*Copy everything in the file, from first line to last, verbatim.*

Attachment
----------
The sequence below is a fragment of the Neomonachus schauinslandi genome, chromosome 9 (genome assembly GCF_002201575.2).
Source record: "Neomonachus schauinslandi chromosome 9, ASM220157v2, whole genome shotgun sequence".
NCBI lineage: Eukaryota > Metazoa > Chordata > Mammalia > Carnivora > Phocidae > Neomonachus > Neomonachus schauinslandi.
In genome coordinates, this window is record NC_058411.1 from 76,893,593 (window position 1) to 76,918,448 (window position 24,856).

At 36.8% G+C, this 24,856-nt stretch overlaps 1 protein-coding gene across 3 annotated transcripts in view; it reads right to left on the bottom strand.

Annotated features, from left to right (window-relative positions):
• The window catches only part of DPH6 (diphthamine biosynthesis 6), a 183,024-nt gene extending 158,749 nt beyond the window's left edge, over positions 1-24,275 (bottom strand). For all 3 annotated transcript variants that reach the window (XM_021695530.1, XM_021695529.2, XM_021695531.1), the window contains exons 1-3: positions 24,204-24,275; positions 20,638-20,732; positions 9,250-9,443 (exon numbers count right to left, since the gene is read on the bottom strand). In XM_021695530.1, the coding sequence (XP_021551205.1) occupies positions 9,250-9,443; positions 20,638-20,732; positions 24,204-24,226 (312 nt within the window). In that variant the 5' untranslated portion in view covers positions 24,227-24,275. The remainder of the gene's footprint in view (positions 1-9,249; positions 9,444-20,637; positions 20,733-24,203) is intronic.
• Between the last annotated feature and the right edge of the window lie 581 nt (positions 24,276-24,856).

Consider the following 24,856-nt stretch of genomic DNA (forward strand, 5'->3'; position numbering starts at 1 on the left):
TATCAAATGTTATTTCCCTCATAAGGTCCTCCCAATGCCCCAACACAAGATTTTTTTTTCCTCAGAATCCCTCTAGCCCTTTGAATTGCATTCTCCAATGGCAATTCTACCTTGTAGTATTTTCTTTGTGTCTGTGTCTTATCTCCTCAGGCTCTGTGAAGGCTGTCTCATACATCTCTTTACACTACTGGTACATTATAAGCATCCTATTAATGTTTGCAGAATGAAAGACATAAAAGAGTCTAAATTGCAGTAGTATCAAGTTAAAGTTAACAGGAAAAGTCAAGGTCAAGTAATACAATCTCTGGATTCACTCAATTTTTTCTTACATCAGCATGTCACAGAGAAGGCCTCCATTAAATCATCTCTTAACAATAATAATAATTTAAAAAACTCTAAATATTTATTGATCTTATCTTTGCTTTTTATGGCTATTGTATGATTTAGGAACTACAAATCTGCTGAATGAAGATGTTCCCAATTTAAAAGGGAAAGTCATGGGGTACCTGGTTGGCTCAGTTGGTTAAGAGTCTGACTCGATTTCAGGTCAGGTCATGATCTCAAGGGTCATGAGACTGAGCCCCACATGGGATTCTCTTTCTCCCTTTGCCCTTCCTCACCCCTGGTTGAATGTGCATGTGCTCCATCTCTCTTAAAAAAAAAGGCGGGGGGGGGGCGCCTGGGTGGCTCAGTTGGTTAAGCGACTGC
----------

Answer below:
The sequence below is a fragment of the Neomonachus schauinslandi genome, chromosome 9 (genome assembly GCF_002201575.2).
Source record: "Neomonachus schauinslandi chromosome 9, ASM220157v2, whole genome shotgun sequence".
NCBI lineage: Eukaryota > Metazoa > Chordata > Mammalia > Carnivora > Phocidae > Neomonachus > Neomonachus schauinslandi.
In genome coordinates, this window is record NC_058411.1 from 76,893,593 (window position 1) to 76,918,448 (window position 24,856).

At 36.8% G+C, this 24,856-nt stretch overlaps 1 protein-coding gene across 3 annotated transcripts in view; it reads right to left on the bottom strand.

Annotated features, from left to right (window-relative positions):
• The window catches only part of DPH6 (diphthamine biosynthesis 6), a 183,024-nt gene extending 158,749 nt beyond the window's left edge, over positions 1-24,275 (bottom strand). For all 3 annotated transcript variants that reach the window (XM_021695530.1, XM_021695529.2, XM_021695531.1), the window contains exons 1-3: positions 24,204-24,275; positions 20,638-20,732; positions 9,250-9,443 (exon numbers count right to left, since the gene is read on the bottom strand). In XM_021695530.1, the coding sequence (XP_021551205.1) occupies positions 9,250-9,443; positions 20,638-20,732; positions 24,204-24,226 (312 nt within the window). In that variant the 5' untranslated portion in view covers positions 24,227-24,275. The remainder of the gene's footprint in view (positions 1-9,249; positions 9,444-20,637; positions 20,733-24,203) is intronic.
• Between the last annotated feature and the right edge of the window lie 581 nt (positions 24,276-24,856).

Consider the following 24,856-nt stretch of genomic DNA (forward strand, 5'->3'; position numbering starts at 1 on the left):
TATCAAATGTTATTTCCCTCATAAGGTCCTCCCAATGCCCCAACACAAGATTTTTTTTTCCTCAGAATCCCTCTAGCCCTTTGAATTGCATTCTCCAATGGCAATTCTACCTTGTAGTATTTTCTTTGTGTCTGTGTCTTATCTCCTCAGGCTCTGTGAAGGCTGTCTCATACATCTCTTTACACTACTGGTACATTATAAGCATCCTATTAATGTTTGCAGAATGAAAGACATAAAAGAGTCTAAATTGCAGTAGTATCAAGTTAAAGTTAACAGGAAAAGTCAAGGTCAAGTAATACAATCTCTGGATTCACTCAATTTTTTCTTACATCAGCATGTCACAGAGAAGGCCTCCATTAAATCATCTCTTAACAATAATAATAATTTAAAAAACTCTAAATATTTATTGATCTTATCTTTGCTTTTTATGGCTATTGTATGATTTAGGAACTACAAATCTGCTGAATGAAGATGTTCCCAATTTAAAAGGGAAAGTCATGGGGTACCTGGTTGGCTCAGTTGGTTAAGAGTCTGACTCGATTTCAGGTCAGGTCATGATCTCAAGGGTCATGAGACTGAGCCCCACATGGGATTCTCTTTCTCCCTTTGCCCTTCCTCACCCCTGGTTGAATGTGCATGTGCTCCATCTCTCTTAAAAAAAAAGGCGGGGGGGGGGCGCCTGGGTGGCTCAGTTGGTTAAGCGACTGC